I was born a member of an old Mormon family, a family stretching back to upstate New York and the origins of the Church of Jesus Christ of Latter-Day Saints. As a result, I spent many years within the church and still have many family members there. At a fairly young age, I knew that membership in the church was not conducive to my sanity. The limits placed on the female were too many to count. They are also too well known for me to need to enumerate them here. Suffice it to say that they were killing me, mind and body. However, it took many years and several false starts for me to shake off not only this particular religion, but religion, in general. One of those false starts was a turn to the Wiccan religion.
Wicca (and Neo-Paganism, in general) is an attractive option for so many women who are trying to find their way in the world, experiencing the failures of organized religion, but still needing the comfort of a Greater Power. Its celebration of the Goddess and belief in a time before patriarchy are so important to women who need to believe that there are examples of a better way in the distant past. I’m certainly not one to claim that, once upon a time, the status of women was not greater than it is now. (In fact, I actively believe that.) Goddess worship may well have been a sign of that. However, we can see goddess worship lasting well into the age of male oppression of females, all the way into modern India. It is not enough to simply point to the goddesses in a pantheon, and say that women have greater status in Culture X.
The most problematic aspect of modern goddess worship is not where it came from or whether those cultures were patriarchal. The most problematic aspect is how it represents “masculine” and “feminine” in the modern world. In my personal Facebook feed today, I came across a shared status update from another page. It spoke of the shortcomings of the “pragmatic, male oriented reality”, while singing the praises of the “great female powers of intuition”, the “receptive powers of the female shield”, and the “feminine trait of contemplation”. *
Within the Wiccan ritual, there is a very strong belief in gendered forces. Certain characteristics and natural forces are related to the feminine, while others are related to the masculine. This is often played out during ritual by plunging a ceremonial blade into a sacred chalice. In Wiccan writing, there is repeated reference to feminine qualities of the Goddess versus masculine qualities of the God. The feminine is related to intuitiveness, caregiving, protection of children and the hearth, nourishment, and magic. Motherhood is all. The masculine is related to more active concepts, like hunting and protection of the group and the woman.** These gendered forces must be balanced, but they are still there. In addition, the argument is that both the feminine and the masculine live within each individual, regardless of sex. Why they must, then, be referred to in gendered ways isn’t explained.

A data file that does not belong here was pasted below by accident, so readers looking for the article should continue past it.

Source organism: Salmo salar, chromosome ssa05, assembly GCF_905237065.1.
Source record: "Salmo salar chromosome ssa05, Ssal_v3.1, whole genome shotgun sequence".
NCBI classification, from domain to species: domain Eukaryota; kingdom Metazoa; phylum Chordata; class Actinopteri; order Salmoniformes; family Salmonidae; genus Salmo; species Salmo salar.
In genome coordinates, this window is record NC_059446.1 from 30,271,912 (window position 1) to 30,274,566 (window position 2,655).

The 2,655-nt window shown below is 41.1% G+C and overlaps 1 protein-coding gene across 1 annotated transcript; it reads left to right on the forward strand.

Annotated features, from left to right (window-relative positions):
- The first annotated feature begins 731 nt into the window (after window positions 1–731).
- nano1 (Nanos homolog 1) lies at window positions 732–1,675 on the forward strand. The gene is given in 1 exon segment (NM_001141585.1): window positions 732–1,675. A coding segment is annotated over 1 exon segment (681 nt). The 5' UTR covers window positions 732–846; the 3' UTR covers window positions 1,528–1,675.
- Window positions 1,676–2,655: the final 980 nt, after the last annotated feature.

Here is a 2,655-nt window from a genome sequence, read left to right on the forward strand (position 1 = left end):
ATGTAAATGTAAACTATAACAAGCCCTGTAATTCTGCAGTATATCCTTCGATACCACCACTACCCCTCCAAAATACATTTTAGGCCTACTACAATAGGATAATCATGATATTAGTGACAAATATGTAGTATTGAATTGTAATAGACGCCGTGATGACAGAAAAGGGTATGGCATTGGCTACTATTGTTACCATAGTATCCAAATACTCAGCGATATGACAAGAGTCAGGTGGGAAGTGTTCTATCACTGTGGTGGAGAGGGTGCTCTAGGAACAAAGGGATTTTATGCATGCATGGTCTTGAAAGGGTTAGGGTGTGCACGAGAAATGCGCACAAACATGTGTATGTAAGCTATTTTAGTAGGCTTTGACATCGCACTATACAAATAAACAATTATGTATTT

So, what’s wrong with that? Well, a lot of things, if you believe (as I do) that there are only human ways of acting, feeling, thinking and being. There is no innate feminine or masculine way of experiencing the world. There is no “brain sex“. This gendered way of categorizing human actions and characteristics is patriarchal at its very core; it can’t lead us from patriarchy, because it’s steeped in it.
I know many women find solace in Wicca, especially Dianic Wicca. There are still things that I appreciate about it, such as the belief in the “interconnectedness” of life and other forces in the universe. I still believe in those things, although my belief and appreciation of that connection is scientific instead of magical these days. I also believe strongly that goddess imagery can help women who are constantly bombarded with the solely male representations of the most important, powerful, divine forces in the universe. Having the strictly male images of divinity constantly before you, while being told that humans are in “god’s image”, is psychologically devastating. This is especially true for a young girl. I still hold dear to goddess imagery for this very reason. However, I don’t believe that we can be liberated by engaging in magical thinking. I don’t think we can be liberated by investing in ideas of feminine traits versus masculine traits. The essentialism will always backfire on us. We need to put our faith in the strength of real women, not in goddesses or “feminine” qualities.
* I am not linking to the post or directly mentioning the page for two reasons. The first is that the link leads to someone’s personal Facebook profile, and I don’t want to directly criticize this particular woman or put a link to her profile in a blog post. This isn’t about a single individual; it’s about an ideology. The other is that I have interacted with the owners of the page who shared it on several occasions. They are kind, good-hearted women. They have shared things from TLSOF more than once. I’m not writing about this to criticize them or “out” them in any way. Again, it’s about the ideology.
** There are a few exceptions to this, such as Athena and Diana, but they are rare.